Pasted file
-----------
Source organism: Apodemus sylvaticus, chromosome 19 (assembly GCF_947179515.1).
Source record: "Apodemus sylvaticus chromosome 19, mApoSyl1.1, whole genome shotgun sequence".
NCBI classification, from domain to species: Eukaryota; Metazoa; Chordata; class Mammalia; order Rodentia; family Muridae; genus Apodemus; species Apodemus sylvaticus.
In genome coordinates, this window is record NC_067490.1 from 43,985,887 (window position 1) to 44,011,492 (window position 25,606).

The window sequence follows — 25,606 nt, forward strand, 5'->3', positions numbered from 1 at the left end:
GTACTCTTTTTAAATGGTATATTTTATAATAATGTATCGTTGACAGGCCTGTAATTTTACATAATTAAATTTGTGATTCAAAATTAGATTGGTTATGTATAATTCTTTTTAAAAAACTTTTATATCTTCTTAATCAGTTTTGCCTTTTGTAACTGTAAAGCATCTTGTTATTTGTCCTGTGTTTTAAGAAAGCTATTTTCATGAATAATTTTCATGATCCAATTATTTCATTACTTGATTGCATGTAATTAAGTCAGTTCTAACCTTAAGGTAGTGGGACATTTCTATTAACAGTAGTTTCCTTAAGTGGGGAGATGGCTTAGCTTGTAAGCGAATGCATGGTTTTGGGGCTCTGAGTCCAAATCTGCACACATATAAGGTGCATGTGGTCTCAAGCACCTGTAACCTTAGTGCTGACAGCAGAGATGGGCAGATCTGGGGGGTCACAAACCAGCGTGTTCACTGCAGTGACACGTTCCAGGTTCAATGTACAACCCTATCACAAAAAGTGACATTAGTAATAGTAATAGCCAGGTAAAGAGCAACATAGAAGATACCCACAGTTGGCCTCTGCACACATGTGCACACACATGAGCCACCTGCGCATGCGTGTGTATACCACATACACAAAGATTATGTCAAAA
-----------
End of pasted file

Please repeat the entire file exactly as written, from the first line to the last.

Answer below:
Source organism: Apodemus sylvaticus, chromosome 19 (assembly GCF_947179515.1).
Source record: "Apodemus sylvaticus chromosome 19, mApoSyl1.1, whole genome shotgun sequence".
NCBI classification, from domain to species: Eukaryota; Metazoa; Chordata; class Mammalia; order Rodentia; family Muridae; genus Apodemus; species Apodemus sylvaticus.
In genome coordinates, this window is record NC_067490.1 from 43,985,887 (window position 1) to 44,011,492 (window position 25,606).

The window sequence follows — 25,606 nt, forward strand, 5'->3', positions numbered from 1 at the left end:
GTACTCTTTTTAAATGGTATATTTTATAATAATGTATCGTTGACAGGCCTGTAATTTTACATAATTAAATTTGTGATTCAAAATTAGATTGGTTATGTATAATTCTTTTTAAAAAACTTTTATATCTTCTTAATCAGTTTTGCCTTTTGTAACTGTAAAGCATCTTGTTATTTGTCCTGTGTTTTAAGAAAGCTATTTTCATGAATAATTTTCATGATCCAATTATTTCATTACTTGATTGCATGTAATTAAGTCAGTTCTAACCTTAAGGTAGTGGGACATTTCTATTAACAGTAGTTTCCTTAAGTGGGGAGATGGCTTAGCTTGTAAGCGAATGCATGGTTTTGGGGCTCTGAGTCCAAATCTGCACACATATAAGGTGCATGTGGTCTCAAGCACCTGTAACCTTAGTGCTGACAGCAGAGATGGGCAGATCTGGGGGGTCACAAACCAGCGTGTTCACTGCAGTGACACGTTCCAGGTTCAATGTACAACCCTATCACAAAAAGTGACATTAGTAATAGTAATAGCCAGGTAAAGAGCAACATAGAAGATACCCACAGTTGGCCTCTGCACACATGTGCACACACATGAGCCACCTGCGCATGCGTGTGTATACCACATACACAAAGATTATGTCAAAA